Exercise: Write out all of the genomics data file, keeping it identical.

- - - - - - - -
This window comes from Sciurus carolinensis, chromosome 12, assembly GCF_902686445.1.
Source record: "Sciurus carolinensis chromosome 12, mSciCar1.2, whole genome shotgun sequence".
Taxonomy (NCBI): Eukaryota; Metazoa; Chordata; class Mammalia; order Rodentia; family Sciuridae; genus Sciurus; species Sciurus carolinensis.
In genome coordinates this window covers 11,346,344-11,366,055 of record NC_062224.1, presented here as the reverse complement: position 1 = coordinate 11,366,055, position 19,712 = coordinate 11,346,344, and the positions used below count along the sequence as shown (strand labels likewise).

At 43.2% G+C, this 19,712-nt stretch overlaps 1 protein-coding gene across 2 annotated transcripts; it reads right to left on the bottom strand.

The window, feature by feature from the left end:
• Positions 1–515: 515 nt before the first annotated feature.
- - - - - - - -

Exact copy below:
This window comes from Sciurus carolinensis, chromosome 12, assembly GCF_902686445.1.
Source record: "Sciurus carolinensis chromosome 12, mSciCar1.2, whole genome shotgun sequence".
Taxonomy (NCBI): Eukaryota; Metazoa; Chordata; class Mammalia; order Rodentia; family Sciuridae; genus Sciurus; species Sciurus carolinensis.
In genome coordinates this window covers 11,346,344-11,366,055 of record NC_062224.1, presented here as the reverse complement: position 1 = coordinate 11,366,055, position 19,712 = coordinate 11,346,344, and the positions used below count along the sequence as shown (strand labels likewise).

At 43.2% G+C, this 19,712-nt stretch overlaps 1 protein-coding gene across 2 annotated transcripts; it reads right to left on the bottom strand.

The window, feature by feature from the left end:
• Positions 1–515: 515 nt before the first annotated feature.